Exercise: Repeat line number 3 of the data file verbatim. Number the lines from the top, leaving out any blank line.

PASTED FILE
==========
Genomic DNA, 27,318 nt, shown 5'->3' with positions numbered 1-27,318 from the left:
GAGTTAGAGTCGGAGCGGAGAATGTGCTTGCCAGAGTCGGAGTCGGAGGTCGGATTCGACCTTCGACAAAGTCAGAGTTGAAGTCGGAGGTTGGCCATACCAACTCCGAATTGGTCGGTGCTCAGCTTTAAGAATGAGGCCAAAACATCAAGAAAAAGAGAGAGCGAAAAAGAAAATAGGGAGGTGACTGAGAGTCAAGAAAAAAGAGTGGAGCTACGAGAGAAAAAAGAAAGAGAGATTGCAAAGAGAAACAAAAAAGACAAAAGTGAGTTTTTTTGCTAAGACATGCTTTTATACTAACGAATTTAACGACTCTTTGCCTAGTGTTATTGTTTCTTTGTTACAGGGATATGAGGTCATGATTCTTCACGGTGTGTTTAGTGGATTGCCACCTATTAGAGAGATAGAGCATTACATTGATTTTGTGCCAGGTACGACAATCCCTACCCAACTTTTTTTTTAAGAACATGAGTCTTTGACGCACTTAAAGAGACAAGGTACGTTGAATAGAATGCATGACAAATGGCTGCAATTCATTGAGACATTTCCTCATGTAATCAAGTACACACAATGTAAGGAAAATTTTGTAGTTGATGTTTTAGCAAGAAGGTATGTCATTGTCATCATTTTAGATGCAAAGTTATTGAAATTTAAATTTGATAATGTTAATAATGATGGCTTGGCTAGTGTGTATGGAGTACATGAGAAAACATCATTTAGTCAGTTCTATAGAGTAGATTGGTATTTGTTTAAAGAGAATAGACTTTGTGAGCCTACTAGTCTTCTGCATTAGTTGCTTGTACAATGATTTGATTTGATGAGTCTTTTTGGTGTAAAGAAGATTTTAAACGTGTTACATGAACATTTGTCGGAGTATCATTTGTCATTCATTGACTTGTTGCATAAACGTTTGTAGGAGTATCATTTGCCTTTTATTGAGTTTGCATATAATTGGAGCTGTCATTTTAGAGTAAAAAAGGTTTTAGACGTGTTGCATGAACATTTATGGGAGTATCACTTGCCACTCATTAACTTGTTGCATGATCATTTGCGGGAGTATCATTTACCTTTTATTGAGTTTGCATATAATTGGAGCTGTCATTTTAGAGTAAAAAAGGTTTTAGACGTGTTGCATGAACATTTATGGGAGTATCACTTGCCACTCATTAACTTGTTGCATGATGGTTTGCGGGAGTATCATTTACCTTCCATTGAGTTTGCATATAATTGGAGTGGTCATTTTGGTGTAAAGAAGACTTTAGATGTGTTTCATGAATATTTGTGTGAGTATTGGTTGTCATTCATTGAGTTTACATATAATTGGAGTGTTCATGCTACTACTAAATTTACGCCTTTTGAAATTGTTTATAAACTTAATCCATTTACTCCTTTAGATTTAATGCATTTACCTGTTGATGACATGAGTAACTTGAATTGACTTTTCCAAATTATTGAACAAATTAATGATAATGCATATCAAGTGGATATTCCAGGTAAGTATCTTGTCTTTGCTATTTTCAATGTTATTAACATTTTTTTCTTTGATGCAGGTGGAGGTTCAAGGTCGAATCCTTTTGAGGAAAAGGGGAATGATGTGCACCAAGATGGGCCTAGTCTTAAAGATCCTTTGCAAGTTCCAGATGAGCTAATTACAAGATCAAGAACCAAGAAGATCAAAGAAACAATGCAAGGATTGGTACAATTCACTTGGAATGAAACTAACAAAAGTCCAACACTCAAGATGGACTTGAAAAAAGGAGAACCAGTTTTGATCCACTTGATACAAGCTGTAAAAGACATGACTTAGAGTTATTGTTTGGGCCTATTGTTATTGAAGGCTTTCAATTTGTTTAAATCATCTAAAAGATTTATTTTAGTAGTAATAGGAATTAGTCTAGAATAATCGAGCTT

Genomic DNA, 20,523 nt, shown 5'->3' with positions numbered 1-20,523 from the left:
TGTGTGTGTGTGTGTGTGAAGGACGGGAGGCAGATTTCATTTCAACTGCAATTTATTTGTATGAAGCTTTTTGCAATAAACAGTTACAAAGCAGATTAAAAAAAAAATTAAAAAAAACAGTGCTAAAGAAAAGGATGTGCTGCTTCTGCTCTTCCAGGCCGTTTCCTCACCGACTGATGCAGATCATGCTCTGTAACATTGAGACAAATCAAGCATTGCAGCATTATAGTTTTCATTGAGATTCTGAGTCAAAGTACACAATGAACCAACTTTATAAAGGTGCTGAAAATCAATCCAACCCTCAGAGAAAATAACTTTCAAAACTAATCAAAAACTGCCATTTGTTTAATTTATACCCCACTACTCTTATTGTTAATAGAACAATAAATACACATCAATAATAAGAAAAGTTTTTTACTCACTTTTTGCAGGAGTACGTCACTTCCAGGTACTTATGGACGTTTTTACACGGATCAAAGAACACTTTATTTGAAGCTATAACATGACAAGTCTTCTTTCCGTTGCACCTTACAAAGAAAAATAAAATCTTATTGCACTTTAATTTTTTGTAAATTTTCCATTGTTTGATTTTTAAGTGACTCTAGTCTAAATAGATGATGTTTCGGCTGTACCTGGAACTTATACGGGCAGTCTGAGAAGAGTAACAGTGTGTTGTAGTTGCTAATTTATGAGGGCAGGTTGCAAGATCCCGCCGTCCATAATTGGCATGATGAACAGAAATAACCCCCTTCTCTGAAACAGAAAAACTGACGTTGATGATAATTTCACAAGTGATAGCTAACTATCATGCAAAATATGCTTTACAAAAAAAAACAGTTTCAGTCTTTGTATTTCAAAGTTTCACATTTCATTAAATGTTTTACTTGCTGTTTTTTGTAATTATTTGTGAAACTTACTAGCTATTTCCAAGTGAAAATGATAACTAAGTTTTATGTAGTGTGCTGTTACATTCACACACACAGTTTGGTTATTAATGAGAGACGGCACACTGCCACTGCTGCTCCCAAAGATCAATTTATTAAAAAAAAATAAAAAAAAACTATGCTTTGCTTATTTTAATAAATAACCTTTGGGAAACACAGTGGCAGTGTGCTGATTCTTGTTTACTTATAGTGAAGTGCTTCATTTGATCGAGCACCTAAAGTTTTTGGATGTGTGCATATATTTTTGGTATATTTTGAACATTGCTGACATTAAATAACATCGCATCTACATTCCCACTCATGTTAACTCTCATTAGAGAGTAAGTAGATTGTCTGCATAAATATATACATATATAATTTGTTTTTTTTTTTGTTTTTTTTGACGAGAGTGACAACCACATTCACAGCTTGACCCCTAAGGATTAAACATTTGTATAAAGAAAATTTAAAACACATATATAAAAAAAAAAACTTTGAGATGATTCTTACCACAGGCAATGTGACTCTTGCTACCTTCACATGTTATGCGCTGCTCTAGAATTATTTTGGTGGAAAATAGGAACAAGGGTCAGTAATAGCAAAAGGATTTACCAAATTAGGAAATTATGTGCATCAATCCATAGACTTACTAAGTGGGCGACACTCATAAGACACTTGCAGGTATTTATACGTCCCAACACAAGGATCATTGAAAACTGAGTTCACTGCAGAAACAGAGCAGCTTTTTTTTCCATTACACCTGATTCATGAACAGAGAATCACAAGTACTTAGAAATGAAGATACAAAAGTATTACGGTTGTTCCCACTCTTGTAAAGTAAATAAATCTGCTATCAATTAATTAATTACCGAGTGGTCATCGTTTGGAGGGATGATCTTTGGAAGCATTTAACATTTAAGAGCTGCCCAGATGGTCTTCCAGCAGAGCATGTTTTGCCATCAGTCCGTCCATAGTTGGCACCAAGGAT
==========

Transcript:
Genomic DNA, 20,523 nt, shown 5'->3' with positions numbered 1-20,523 from the left: